- It’s more fun and introduces an element of competition, prestige and pride into the experience
- It’s public yet doesn’t reveal too much.
It does have problems though:
- The student who is not doing well is publicly exposed. This is probably a bad idea, and, it might even be unethical or illegal.
- You need to be very careful about how you set up the points because, referring back to my original point, it will modify behavior and you will ‘get exactly what you are paying for’ which might not actually be what you want.
Anyway, it was an inspired idea. Not sure if it’s practical but it does make me think…
We just got back from the monthly meeting of “Boston Postmortem“.
Huh, what is that? Well as a result of my teaching at Brandeis this summer – Mobile and Game Software Development – I have developed a greater appreciation for the gaming world. When we had Ed Baraf of Blue Fang games speak to our class, among the many things he taught us was that there’s this great meetup in Waltham called the Boston Postmortem.
It was very well attended and the crowd sounded and felt like a community that knew each other and was pretty tight which made for a very interesting and enjoyable meeting.
The term postmortem comes from the fact that apparently this is where speakers come to explain how a project or company went off the rails or actually died. We can all learn from each others’ mistakes, right?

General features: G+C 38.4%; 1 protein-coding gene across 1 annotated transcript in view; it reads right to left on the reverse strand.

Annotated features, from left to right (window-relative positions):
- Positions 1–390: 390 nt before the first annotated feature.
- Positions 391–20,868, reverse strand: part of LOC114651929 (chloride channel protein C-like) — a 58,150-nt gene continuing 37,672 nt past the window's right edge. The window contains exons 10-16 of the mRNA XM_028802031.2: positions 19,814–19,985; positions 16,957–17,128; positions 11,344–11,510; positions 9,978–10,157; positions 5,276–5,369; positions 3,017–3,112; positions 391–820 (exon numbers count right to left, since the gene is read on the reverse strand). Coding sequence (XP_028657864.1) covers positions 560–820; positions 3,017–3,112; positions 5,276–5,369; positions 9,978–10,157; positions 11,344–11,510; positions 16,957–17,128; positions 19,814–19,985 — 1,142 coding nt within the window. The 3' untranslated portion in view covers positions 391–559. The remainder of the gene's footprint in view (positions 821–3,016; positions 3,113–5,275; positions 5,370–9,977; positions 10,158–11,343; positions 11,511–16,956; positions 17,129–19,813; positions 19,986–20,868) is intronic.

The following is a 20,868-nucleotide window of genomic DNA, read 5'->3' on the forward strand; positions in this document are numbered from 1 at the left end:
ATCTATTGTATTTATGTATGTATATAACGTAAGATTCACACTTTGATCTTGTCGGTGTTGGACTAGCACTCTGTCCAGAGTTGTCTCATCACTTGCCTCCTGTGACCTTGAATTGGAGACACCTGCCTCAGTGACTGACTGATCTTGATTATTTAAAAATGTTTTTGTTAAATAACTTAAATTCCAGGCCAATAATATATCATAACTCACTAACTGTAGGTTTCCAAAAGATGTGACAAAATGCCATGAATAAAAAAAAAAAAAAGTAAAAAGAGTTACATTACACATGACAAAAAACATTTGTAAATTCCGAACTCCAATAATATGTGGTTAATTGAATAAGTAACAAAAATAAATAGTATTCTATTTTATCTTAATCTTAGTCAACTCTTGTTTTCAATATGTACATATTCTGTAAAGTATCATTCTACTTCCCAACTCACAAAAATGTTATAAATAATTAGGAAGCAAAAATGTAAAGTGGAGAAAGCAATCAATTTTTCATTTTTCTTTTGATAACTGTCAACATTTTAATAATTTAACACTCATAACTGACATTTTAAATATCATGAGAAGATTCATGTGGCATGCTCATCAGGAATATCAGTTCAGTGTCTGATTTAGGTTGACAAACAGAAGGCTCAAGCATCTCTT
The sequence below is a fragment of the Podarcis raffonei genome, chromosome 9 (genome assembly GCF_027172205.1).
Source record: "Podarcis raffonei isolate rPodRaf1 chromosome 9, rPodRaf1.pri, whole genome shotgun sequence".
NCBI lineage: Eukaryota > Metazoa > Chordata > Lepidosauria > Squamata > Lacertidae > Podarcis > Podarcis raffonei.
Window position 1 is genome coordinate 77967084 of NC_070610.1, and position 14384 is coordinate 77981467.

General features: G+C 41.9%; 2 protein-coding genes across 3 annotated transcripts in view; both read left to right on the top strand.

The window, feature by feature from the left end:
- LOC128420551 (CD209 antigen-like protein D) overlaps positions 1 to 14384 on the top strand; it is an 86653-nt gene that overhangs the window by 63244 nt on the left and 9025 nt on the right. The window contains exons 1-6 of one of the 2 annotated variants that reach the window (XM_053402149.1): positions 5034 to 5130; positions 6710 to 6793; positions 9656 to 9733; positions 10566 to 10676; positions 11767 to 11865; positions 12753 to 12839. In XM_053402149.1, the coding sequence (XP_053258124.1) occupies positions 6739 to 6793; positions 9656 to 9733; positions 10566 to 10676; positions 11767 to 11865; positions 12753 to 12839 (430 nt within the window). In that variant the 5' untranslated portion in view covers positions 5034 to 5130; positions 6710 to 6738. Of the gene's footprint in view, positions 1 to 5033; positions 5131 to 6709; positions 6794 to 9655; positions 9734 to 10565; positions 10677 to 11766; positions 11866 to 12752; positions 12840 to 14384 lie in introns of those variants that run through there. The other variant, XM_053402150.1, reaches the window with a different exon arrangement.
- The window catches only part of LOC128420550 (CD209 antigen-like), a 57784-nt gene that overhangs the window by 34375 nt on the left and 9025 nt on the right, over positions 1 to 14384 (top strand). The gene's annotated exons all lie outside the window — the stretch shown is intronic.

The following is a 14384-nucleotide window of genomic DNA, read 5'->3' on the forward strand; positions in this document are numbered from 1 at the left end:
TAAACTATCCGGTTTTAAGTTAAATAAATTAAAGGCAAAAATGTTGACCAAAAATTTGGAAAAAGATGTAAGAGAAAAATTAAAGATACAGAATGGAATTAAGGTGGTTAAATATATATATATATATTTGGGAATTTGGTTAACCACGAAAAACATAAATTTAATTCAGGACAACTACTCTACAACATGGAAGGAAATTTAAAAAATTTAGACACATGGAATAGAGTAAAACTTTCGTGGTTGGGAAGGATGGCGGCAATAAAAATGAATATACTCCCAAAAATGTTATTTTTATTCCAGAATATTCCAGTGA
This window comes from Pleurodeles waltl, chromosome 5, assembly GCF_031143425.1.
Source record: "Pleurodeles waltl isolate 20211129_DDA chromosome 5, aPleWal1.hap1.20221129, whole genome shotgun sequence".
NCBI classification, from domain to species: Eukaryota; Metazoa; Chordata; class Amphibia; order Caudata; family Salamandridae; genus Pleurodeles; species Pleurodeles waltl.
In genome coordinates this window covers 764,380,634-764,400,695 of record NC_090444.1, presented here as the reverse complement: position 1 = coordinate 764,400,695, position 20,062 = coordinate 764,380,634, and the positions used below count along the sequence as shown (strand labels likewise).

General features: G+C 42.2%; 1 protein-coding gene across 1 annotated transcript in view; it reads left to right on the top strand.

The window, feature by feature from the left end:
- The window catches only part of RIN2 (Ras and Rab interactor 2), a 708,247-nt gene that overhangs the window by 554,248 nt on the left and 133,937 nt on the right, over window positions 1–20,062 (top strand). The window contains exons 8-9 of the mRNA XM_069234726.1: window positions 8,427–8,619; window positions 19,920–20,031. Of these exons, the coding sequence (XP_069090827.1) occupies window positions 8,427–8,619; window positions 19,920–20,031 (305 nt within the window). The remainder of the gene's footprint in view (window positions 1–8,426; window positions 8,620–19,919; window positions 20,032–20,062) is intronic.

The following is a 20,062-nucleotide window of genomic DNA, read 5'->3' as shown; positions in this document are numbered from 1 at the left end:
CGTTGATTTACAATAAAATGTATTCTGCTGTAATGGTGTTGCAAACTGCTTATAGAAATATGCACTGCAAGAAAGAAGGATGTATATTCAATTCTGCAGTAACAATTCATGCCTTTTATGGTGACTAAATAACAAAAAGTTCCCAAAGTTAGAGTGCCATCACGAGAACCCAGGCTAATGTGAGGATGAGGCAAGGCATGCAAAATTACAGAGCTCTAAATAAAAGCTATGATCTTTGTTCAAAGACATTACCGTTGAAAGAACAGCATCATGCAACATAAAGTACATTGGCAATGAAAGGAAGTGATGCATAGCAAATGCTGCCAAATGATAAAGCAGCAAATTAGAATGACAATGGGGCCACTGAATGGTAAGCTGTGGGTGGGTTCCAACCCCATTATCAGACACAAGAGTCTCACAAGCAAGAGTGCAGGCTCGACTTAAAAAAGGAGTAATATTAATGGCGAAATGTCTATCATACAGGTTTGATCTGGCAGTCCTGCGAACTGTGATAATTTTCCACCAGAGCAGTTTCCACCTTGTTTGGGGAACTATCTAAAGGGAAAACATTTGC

Last night it was Scott Macmilan’s turn to tell his story:
Last December, Boston area indie studio Macguffin Games closed its doors. In three years, Scott Macmillan took the studio from a one-man shop to a 4-person startup with paid employees, launched two games (one of them for Facebook), and then finally shut the whole thing down with no regrets. At this talk, he’ll discuss the big lessons he learned, what worked and what didn’t, and take lots of questions from the audience.
Here’s the link to his presentation: Death of an Indie Game Studio
I also learned that there’s a gaming unconference in Boston this august, called the Boston Game Loop. I will be there!
p.s. to my word spelling circle, I learned today that postmortem is one word not two 🙂
p.p.s “indie” seems to mean simply, not corporate, small, often bootstrapped and “game studio” seems to mean simply, company that develops games. For example, are there “indie software development shops” or “indie programmers”?
If you’re interested in computer games for Android, see what you think of this one’s potential… Coming soon to an Android near you according to some friends of mine.
I’ve seen a prototype and, it looks promising in an Angry Birds kind of way. Mindless and unique. Let them know what you think!